Skip to main content

Revolutionary or rogue? Ford’s future EVs may just repo themselves

Imagine waking up late one day, rushing outside to hop in your new Ford electric vehicle, only to find it has driven off on its own because you missed a payment. Well, this may soon be a reality, according to a new patent filed by Ford that would allow its future EVs to repossess themselves autonomously.

New patent shows Ford EVs could repossess themselves

It may sound like something out of a sci-fi movie, but Ford recently filed a patent titled “Systems and Methods to Repossess a Vehicle,” which would allow its future EVs (or any car) to repo themselves.

The patent, unearthed by TheDrive, was officially published on February 23 after being submitted in August 2021.

The documents reveal a series of creative (and potentially dangerous) ways in which Ford could squeeze a payment out of even the utmost penny pincher.

For example, the patent shows if you default on a payment and fail to respond to the notice of intent, the vehicle could execute the first step in a multistep repossession procedure, such as activating the stereo to “emit an incessant and unpleasant sound” every time you step in it.

To make things worse, you may not be able to turn the audio off until first contacting the lending institution to address the late payment.

Ford “systems and methods to repossess a vehicle” patent (Source: USPTO)

If somehow you manage to overcome the earsplitting sounds, the car’s system computer may disable the door lock mechanism, effectively placing the vehicle in a lockout state. In some instances, you may be able to drive on weekends or within a specific zone.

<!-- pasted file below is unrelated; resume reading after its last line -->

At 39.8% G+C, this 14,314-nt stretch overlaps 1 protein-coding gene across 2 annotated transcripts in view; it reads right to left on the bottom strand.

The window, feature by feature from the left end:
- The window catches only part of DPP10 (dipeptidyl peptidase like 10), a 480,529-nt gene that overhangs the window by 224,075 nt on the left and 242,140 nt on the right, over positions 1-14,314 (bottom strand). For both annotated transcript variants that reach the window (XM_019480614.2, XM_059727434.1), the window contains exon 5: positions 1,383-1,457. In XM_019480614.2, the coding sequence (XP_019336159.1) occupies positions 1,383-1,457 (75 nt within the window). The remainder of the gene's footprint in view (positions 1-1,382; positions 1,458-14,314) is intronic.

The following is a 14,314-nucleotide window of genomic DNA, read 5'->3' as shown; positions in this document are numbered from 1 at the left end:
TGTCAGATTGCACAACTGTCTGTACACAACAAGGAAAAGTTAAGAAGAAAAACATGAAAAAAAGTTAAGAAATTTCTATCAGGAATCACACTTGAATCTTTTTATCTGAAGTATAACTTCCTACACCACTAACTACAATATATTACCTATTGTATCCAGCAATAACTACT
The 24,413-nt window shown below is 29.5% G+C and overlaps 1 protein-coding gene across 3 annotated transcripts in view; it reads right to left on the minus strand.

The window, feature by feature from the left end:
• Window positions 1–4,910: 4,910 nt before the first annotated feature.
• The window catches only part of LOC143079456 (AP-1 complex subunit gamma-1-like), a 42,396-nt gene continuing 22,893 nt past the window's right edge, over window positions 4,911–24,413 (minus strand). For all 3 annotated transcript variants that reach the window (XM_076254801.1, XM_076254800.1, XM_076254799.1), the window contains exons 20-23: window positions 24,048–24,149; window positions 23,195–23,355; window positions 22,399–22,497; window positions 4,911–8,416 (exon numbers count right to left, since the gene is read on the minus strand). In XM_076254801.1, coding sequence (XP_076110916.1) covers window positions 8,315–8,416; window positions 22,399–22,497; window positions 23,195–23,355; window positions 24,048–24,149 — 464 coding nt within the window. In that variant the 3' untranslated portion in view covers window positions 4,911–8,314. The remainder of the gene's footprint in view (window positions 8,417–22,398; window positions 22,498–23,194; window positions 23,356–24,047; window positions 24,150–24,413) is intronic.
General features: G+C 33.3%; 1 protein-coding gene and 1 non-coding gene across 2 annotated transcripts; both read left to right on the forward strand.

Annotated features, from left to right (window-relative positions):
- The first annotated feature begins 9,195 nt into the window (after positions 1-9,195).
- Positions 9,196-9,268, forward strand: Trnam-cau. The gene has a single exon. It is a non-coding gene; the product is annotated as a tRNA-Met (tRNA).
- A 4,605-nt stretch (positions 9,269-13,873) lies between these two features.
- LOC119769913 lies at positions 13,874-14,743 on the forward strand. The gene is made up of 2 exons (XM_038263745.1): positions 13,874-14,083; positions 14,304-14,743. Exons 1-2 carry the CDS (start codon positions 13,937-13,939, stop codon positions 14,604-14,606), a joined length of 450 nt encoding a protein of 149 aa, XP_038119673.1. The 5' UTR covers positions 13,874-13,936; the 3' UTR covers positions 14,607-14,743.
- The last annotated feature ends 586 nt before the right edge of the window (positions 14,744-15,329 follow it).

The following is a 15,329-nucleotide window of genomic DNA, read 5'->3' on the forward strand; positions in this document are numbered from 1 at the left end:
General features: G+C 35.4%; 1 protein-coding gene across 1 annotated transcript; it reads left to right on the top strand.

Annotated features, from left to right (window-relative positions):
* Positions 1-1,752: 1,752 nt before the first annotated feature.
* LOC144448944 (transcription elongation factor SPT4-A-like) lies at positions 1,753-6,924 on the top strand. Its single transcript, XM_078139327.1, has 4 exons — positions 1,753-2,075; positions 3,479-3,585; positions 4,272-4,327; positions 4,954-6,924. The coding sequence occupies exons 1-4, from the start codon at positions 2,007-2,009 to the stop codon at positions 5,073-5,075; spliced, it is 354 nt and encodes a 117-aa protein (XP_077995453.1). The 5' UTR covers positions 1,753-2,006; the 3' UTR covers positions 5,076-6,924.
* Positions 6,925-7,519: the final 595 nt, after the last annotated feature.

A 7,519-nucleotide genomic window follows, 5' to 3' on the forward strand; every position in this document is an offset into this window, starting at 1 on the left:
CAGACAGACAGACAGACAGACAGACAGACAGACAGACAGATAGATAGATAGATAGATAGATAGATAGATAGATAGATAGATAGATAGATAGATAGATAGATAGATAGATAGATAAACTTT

And if you still don’t take action to resolve the late payment, the car EV can autonomously move to a convenient towing spot to be repossessed or to the impound lot itself.

In some cases, if the car’s value is below a certain threshold, it may just drive itself straight to the junkyard.

Electrek’s Take

There’s a lot to take in from this patent. For one thing, the document describes a “repossession computer” that could be installed but won’t necessarily need any additional hardware components, meaning if your vehicle (any type of vehicle, not EV specific) is connected to the internet, the idea could theoretically work.

Although a patent doesn’t mean Ford will go through with it, it’s clearly an idea the automaker has more than just tossed around.

There are a few things to consider, like what if you need the vehicle for an emergency? To be fair, Ford did include technology in the patent that uses exterior cameras to determine if the user is having a heart attack, for example, and can call medical services, but there’s more to it than that.

And then there’s the ethical side of things.

What do you guys think about Ford’s repo plans for future EVs? Is it revolutionary or rogue?

FTC: We use income earning auto affiliate links. More.

Stay up to date with the latest content by subscribing to Electrek on Google News. You’re reading Electrek— experts who break news about Tesla, electric vehicles, and green energy, day after day. Be sure to check out our homepage for all the latest news, and follow Electrek on Twitter, Facebook, and LinkedIn to stay in the loop. Don’t know where to start? Check out our YouTube channel for the latest reviews.



Avatar for Peter Johnson Peter Johnson

Peter Johnson is covering the auto industry’s step-by-step transformation to electric vehicles. He is an experienced investor, financial writer, and EV enthusiast. His enthusiasm for electric vehicles, primarily Tesla, is a significant reason he pursued a career in investments. If he isn’t telling you about his latest 10K findings, you can find him enjoying the outdoors or exercising